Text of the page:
“I think there’s just a stigma that you’re crazy and you let it happen and it’s your fault,” said M. “And that’s not OK, because you’re already” struggling with those same misguided feelings of guilt.

She believes the stigma around both sexual assault and mental health can worsen PTSD. Not having the support of those around you can make these issues a lot harder to deal with.

“I think people don’t realize how much a woman has to lose by coming forward,” she said, “because she’s risking her career, her physical health, her mental health.”

Although there is still this stigma around sexual abuse, Lee, Sampson and Quackenbush all think the situation is improving.

“I’d like to think the conversation is growing more and people are getting more educated about it,” said Lee.

Recent celebrity revelations and social media campaigns are helping to widen the conversation and the scope of public knowledge.

With “this #MeToo campaign, and celebrities that are coming out and saying, ‘Hey, I experienced this and here’s why it was hard for me to say what happened,’ ” said Quackenbush. “I think we’re growing in awareness. I don’t know if we can take this abstract celebrity experience and put it into our everyday lives, but I hope we can. It would be really beneficial.”

Social media campaigns are not the perfect way to address the problem. To some they can be problematic. Sometimes people who feel victimized point fingers at each other for alleged complicity in an abusive sexual culture. However, these campaigns do have benefits.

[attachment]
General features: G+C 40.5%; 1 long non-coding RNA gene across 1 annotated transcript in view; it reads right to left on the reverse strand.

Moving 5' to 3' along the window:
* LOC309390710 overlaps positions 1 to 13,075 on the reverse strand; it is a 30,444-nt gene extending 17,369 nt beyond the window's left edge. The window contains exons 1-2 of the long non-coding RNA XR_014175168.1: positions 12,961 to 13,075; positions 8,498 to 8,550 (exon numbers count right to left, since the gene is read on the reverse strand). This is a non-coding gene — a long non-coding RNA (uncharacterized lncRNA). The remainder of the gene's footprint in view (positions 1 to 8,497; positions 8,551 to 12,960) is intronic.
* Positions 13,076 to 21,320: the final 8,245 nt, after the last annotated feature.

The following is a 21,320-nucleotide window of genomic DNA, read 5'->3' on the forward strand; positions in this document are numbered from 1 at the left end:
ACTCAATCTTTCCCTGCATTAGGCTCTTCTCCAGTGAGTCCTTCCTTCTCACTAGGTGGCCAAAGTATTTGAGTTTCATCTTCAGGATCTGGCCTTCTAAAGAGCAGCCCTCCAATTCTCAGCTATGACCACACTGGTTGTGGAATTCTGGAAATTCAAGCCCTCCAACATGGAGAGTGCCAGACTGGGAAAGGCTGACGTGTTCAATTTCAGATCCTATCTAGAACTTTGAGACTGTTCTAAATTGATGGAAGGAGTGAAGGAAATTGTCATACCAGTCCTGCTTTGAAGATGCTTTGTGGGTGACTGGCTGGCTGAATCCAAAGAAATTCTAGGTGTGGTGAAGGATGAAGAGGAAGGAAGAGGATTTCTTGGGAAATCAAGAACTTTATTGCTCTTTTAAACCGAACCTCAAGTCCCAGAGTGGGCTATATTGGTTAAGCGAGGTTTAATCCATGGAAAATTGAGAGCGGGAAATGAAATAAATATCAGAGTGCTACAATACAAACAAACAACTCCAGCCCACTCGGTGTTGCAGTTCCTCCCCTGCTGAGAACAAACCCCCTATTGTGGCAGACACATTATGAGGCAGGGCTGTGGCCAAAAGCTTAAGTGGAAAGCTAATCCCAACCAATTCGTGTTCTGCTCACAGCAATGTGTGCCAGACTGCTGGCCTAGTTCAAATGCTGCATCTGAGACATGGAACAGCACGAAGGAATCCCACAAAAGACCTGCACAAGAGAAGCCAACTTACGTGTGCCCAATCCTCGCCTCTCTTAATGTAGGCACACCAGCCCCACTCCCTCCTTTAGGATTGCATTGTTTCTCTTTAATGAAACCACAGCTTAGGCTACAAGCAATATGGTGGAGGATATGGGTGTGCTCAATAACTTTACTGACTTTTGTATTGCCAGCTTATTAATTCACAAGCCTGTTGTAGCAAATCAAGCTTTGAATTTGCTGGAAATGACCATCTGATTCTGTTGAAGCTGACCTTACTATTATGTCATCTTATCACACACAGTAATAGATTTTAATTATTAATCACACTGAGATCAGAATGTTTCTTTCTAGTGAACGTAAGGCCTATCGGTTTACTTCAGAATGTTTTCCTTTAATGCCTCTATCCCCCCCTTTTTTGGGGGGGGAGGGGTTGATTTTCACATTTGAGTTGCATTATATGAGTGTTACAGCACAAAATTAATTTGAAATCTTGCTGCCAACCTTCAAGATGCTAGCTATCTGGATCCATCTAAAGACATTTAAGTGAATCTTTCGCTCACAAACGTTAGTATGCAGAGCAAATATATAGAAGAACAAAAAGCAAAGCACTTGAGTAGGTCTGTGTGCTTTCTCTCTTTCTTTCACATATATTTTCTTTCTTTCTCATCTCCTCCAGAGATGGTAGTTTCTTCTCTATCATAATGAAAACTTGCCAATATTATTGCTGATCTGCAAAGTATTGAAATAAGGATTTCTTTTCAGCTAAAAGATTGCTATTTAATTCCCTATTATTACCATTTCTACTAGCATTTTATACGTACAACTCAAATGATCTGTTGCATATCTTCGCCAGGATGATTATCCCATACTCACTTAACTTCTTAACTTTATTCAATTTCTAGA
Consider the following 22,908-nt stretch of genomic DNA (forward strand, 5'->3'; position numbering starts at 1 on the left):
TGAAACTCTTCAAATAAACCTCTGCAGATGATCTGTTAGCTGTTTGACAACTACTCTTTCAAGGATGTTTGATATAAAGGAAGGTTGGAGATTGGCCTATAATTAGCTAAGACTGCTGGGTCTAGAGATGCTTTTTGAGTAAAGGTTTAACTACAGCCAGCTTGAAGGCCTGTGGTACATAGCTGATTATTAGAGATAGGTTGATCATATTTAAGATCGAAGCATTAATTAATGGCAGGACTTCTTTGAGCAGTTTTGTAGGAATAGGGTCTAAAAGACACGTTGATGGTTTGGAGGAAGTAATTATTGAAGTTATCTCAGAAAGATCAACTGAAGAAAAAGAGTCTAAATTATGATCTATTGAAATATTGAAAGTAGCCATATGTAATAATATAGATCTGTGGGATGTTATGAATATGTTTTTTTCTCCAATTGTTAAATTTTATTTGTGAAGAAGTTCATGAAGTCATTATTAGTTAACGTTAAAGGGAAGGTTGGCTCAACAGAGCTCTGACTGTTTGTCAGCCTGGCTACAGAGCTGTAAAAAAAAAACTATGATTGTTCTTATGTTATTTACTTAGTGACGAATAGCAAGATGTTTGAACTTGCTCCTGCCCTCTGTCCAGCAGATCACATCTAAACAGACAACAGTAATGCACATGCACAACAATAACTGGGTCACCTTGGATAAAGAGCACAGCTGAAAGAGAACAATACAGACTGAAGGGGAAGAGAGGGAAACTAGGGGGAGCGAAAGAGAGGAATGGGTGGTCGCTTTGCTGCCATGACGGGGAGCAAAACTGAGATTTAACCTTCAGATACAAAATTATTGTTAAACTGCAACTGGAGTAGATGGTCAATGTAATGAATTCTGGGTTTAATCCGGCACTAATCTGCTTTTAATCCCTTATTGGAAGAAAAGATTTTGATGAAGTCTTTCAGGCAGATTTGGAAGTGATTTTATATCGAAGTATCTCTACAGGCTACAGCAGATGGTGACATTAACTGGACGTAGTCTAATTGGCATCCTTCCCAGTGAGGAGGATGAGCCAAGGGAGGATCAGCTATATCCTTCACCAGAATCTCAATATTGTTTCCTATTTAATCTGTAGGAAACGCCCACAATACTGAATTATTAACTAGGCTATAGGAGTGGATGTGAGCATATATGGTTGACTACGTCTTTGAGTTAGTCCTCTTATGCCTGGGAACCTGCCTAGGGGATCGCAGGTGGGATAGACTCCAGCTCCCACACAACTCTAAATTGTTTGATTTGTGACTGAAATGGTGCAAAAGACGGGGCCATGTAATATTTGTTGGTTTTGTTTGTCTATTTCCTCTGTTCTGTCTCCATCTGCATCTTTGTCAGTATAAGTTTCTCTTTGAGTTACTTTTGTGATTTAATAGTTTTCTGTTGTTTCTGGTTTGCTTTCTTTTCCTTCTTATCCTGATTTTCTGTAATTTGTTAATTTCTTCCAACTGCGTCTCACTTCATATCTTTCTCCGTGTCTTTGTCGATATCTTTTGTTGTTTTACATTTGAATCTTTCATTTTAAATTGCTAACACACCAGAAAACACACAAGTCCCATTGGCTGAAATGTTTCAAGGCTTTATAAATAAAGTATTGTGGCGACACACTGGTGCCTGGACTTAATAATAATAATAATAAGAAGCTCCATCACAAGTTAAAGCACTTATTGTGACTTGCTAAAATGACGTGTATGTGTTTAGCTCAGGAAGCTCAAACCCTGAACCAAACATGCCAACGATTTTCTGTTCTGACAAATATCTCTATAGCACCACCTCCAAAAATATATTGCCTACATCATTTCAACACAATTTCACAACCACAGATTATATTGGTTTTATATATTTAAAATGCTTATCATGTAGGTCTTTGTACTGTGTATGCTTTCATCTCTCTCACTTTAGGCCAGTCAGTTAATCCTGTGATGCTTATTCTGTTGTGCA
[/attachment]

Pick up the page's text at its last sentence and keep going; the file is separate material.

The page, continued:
“This #MeToo campaign is upsetting a lot of people,” said Lee, “but it’s also empowering, I think.”

Lee believes that this campaign could help to change public opinion on sexual violence. She also believes it creates a space where those who could have felt unable to talk about their trauma can have a voice.

With increased public perception and acceptance of the conversations that need to be had around sexual assault, and with more understanding of the mental health problems that survivors have to confront, there is hope that more survivors will be able to get the psychological assistance they need. And there will always be passionate professionals there to help them.

“I love this work, and it’s really weird to say that, because when someone calls or knocks on the door, its usually not for a great reason . . . but I thoroughly enjoy being able to help and assist in whatever way I can,” said Quackenbush.

Naomi Thomas is a graduate student at UGA pursuing a master’s degree and career in Journalism. She received her undergraduate degree in Media, Communication and Cultures from Leeds Metropolitan University and has an interest in health workforce stories. Her twitter handle is @nrthomas123.